This challenge was a significant factor in the great revolutions that rocked England and France in the 17th and 18th centuries—most notably the English Civil Wars —51the Glorious Revolutionthe American Revolution —83and the French Revolution Classical liberalism as an articulated creed is a result of those great collisions.
In the English Civil Wars, the absolutist king Charles I was defeated by the forces of Parliament and eventually executed. The Glorious Revolution resulted in the abdication and exile of James II and the establishment of a complex form of balanced government in which power was divided between the king, his ministers, and Parliament.
In time this system would become a model for liberal political movements in other countries. The political ideas that helped to inspire these revolts were given formal expression in the work of the English philosophers Thomas Hobbes and John Locke.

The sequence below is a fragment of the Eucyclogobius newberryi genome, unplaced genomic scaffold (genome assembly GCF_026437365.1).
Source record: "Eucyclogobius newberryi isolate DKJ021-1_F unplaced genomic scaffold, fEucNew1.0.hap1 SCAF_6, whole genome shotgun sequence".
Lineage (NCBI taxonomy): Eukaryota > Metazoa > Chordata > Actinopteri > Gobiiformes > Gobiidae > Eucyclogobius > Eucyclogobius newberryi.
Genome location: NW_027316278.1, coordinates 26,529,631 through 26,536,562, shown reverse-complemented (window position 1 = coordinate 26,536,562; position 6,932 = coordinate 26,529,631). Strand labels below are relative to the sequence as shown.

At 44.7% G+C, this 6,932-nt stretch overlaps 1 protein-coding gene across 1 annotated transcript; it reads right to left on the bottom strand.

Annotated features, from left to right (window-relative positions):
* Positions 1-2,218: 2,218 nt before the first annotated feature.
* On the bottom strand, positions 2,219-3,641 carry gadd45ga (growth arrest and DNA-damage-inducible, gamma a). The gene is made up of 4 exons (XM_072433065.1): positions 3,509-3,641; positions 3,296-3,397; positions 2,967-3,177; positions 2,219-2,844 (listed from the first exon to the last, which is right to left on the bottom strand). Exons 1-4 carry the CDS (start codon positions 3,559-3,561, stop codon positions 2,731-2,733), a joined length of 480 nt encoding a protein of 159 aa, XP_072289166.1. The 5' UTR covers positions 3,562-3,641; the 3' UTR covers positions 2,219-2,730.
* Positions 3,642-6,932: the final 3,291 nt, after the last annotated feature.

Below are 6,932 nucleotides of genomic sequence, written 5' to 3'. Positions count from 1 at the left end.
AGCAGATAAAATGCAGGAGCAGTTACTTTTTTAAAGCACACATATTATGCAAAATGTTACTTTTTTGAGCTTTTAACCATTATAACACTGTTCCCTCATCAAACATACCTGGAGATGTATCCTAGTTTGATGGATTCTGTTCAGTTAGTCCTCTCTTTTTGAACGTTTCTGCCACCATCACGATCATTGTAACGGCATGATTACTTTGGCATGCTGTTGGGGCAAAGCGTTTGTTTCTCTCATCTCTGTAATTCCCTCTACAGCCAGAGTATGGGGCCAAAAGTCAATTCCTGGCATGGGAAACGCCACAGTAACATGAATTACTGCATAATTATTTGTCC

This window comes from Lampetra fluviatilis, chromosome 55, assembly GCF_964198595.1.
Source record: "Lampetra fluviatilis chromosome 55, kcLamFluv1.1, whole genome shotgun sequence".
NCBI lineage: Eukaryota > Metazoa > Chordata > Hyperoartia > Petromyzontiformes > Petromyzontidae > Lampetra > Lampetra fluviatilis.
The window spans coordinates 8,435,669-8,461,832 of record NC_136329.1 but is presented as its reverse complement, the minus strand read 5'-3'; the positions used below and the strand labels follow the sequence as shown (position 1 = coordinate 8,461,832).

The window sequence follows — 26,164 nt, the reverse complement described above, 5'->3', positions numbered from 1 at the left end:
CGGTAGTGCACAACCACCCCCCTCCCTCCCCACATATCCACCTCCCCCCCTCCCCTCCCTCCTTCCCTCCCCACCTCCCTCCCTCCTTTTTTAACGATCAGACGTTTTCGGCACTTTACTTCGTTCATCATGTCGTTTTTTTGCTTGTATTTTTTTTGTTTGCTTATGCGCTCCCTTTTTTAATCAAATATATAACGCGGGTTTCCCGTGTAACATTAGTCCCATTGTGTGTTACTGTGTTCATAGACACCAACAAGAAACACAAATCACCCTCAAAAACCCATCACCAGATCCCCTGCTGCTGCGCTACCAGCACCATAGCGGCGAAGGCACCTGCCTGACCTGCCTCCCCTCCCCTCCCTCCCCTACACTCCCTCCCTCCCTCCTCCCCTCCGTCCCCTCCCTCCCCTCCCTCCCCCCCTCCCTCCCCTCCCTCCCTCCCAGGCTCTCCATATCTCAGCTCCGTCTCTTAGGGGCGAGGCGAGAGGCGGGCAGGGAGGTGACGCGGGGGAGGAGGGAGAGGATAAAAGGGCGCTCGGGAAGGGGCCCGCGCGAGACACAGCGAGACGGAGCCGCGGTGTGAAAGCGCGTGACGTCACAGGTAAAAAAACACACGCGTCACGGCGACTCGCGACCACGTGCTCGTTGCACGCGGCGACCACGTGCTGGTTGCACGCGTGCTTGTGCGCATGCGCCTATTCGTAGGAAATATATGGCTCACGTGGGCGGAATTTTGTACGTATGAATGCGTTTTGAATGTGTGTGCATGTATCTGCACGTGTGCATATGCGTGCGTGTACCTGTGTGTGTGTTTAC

In LeviathanHobbes argued that the absolute power of the sovereign was ultimately justified by the consent of the governed, who agreed, in a hypothetical social contractto obey the sovereign in all matters in exchange for a guarantee of peace and security.
Locke also held a social-contract theory of government, but he maintained that the parties to the contract could not reasonably place themselves under the absolute power of a ruler. Absolute rule, he argued, is at odds with the point and justification of political authority, which is that it is necessary to protect the person and property of individuals and to guarantee their natural rights to freedom of thought, speech, and worship.